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1.2 Million Trees Planted in California for Forest Fire Restoration in 2021

by Meaghan Weeden November 05, 2021 5 min read

1.2 Million Trees Planted in California for Forest Fire Restoration in 2021
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Planting Trees, Restoring Wildfire Damaged Ecosystems Across California

As wildfire severity has increased over the past several years, our post-wildfire restoration efforts have increased right along with it. Working with big partners like the United States Forest Service and CALFIRE and smaller ones like local Resource Conservation Districts and private landowners across the Golden State, we've planted over 4.4 million trees to date. We're dedicated to helping partners at any level and any location ranging from federal and state to public and private land, because everyone should be able to rebuild and restore after wildfires

Our California Wildfire Restoration Impact in 2021 

So far this year, we've planted 1,232,296 trees through 6 projects to restore burn scars from several forest fires across California. As these trees grow into maturity, they will help prevent invasive species from colonizing burn sites, develop richly layered habitat for native biodiversity, stabilize disturbed soils and control erosion, sequester carbon over time, protect critical watersheds, stabilize riparian zones, benefit local communities that have been affected by wildfires, and more. 

California 2021: The 6 Projects That Planted Trees for Wildfire Restoration This Year

1. Camp Fire Restoration in Northern California

A total of 814,200 native, fire-resistant conifer seedlings were planted to restore 1,630.5 hectares of land in the 2018 Camp Fire burn scar.Due to the severity of the fire, the native ecosystem would not have regenerated on its own.

The trees planted will restore this fire damaged landscape, support native biodiversity, improve air quality, improve water quality within an important community watershed, support healthy forest cover and sequester carbon over time.

As a result of the ecological benefits they provide, the new trees will increase property values in the Paradise, CA area, which was ecologically and economically devastated by the Camp Fire — one of the most destructive in California's history. In addition to long-term benefits, this project provided immediate benefits by stimulating the local economy through the influx of planting crews and professionals who participated in the restoration work.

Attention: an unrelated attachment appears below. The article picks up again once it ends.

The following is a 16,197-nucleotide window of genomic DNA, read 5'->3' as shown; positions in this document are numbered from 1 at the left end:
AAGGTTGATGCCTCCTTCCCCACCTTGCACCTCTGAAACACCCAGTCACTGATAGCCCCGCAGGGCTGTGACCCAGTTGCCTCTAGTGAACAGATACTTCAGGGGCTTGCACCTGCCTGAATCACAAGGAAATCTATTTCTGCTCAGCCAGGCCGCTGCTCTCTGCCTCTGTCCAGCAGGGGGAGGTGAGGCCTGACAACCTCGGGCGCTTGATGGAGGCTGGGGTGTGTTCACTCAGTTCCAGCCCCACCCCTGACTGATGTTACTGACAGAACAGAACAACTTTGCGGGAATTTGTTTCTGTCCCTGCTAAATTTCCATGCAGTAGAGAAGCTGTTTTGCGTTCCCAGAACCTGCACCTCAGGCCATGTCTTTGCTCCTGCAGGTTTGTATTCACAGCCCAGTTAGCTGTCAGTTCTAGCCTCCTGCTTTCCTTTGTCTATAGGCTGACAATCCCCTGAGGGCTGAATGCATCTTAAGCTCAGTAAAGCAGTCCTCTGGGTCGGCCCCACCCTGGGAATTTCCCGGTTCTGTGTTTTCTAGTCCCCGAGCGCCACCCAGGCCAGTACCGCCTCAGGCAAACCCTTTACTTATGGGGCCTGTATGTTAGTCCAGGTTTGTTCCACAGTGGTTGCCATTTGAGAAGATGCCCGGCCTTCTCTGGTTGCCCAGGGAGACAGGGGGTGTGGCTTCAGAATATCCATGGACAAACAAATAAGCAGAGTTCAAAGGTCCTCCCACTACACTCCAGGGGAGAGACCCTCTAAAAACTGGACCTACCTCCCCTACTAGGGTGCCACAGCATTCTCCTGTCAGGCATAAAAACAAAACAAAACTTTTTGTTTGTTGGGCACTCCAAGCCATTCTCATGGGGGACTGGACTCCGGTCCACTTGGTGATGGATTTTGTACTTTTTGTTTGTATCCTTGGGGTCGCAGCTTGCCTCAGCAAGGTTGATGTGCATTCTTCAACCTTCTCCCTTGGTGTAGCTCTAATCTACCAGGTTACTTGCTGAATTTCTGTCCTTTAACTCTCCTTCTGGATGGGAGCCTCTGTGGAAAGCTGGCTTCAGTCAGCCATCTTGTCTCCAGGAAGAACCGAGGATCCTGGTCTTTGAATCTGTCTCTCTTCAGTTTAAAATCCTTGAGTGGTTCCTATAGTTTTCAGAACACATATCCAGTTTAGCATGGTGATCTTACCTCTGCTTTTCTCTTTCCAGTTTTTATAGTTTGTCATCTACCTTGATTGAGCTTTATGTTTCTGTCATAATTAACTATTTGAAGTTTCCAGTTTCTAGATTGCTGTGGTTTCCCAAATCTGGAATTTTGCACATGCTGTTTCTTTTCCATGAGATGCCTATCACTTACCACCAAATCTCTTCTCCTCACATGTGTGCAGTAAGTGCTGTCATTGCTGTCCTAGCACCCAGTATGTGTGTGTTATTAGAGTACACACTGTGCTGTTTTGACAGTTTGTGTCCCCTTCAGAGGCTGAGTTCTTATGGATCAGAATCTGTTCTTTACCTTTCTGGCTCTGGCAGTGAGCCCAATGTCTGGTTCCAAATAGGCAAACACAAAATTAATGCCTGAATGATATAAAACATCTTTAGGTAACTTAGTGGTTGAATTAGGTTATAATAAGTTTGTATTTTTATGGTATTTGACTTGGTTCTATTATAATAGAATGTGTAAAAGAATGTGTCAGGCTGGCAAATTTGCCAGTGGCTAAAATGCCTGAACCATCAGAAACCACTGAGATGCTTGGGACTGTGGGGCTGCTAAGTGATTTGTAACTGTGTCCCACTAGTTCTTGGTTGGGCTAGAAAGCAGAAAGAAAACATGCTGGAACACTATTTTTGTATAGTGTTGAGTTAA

2. Moonlight Fire Restoration

As part of a multi-year initiative, 177,575 Ponderosa Pine, Jeffery Pine, Sugar Pine, Incense Cedar and Douglas Fir seedlings were planted to restore 365 acres of land within Plumas National Forest.This land was severely damaged by the 2007 Moonlight Fire — which burned over 60,000 acres of the National Forest — and would not have regenerated on its own. 

As the seedlings gradually grow into mature trees, they will benefit the local economy and culture (including Native American communities in the region), absorb carbon, protect and restore a critical watershed that provides water to thousands of farmers and millions of Californians and more. 

Plumas National Forest is home to 6 threatened and endangered species, including the California red-legged frog, Sierra Nevada yellow-legged frog, gray wolf, Quino checkerspot butterfly, valley elderberry and the native longhorn beetle. Once the forest is restored, it will be able to provide habitat once again for its amazing native biodiversity. 

3. Yosemite Valley Restoration

127,060 native seedlings were planted as part of a larger project that planted trees across 188 hectares in Yosemite West, California.The trees were planted in the Ferguson Fire burn scar, which degraded a significant area of land during the late summer of 2018.

Due to the severity of the fire, it's unlikely that the land would have been able to regenerate on its own. Everything from the species chosen to the spacing of the planting was carefully planned to help reduce the risk of future fires. Planting native, fire-resistant tree species including Lodgepole Pine, Sugar Pine and Giant Sequoia is important because these species have evolved to withstand natural fires. Spacing the trees far apart also reduces future fire risk.